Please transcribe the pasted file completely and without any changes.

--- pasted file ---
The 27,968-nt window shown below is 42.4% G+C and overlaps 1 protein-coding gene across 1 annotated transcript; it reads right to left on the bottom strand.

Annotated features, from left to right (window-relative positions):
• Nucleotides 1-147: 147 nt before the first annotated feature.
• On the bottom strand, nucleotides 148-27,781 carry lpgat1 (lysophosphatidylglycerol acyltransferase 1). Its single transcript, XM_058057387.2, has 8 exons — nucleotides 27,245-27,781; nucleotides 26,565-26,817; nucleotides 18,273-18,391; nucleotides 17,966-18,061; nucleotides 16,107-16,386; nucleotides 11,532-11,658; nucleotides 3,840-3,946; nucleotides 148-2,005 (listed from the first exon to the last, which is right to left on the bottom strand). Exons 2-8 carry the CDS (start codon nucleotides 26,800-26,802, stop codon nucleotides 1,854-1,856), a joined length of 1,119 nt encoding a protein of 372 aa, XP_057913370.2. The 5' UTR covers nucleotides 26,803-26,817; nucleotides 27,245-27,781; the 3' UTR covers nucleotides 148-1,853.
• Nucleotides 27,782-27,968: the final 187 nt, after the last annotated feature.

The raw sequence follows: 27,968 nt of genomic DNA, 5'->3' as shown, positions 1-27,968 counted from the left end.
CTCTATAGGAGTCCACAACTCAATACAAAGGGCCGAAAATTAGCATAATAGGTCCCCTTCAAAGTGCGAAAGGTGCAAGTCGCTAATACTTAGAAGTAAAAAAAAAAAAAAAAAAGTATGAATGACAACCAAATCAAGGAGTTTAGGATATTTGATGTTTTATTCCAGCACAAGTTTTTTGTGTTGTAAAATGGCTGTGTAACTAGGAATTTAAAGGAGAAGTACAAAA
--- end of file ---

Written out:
The 27,968-nt window shown below is 42.4% G+C and overlaps 1 protein-coding gene across 1 annotated transcript; it reads right to left on the bottom strand.

Annotated features, from left to right (window-relative positions):
• Nucleotides 1-147: 147 nt before the first annotated feature.
• On the bottom strand, nucleotides 148-27,781 carry lpgat1 (lysophosphatidylglycerol acyltransferase 1). Its single transcript, XM_058057387.2, has 8 exons — nucleotides 27,245-27,781; nucleotides 26,565-26,817; nucleotides 18,273-18,391; nucleotides 17,966-18,061; nucleotides 16,107-16,386; nucleotides 11,532-11,658; nucleotides 3,840-3,946; nucleotides 148-2,005 (listed from the first exon to the last, which is right to left on the bottom strand). Exons 2-8 carry the CDS (start codon nucleotides 26,800-26,802, stop codon nucleotides 1,854-1,856), a joined length of 1,119 nt encoding a protein of 372 aa, XP_057913370.2. The 5' UTR covers nucleotides 26,803-26,817; nucleotides 27,245-27,781; the 3' UTR covers nucleotides 148-1,853.
• Nucleotides 27,782-27,968: the final 187 nt, after the last annotated feature.

The raw sequence follows: 27,968 nt of genomic DNA, 5'->3' as shown, positions 1-27,968 counted from the left end.
CTCTATAGGAGTCCACAACTCAATACAAAGGGCCGAAAATTAGCATAATAGGTCCCCTTCAAAGTGCGAAAGGTGCAAGTCGCTAATACTTAGAAGTAAAAAAAAAAAAAAAAAAGTATGAATGACAACCAAATCAAGGAGTTTAGGATATTTGATGTTTTATTCCAGCACAAGTTTTTTGTGTTGTAAAATGGCTGTGTAACTAGGAATTTAAAGGAGAAGTACAAAA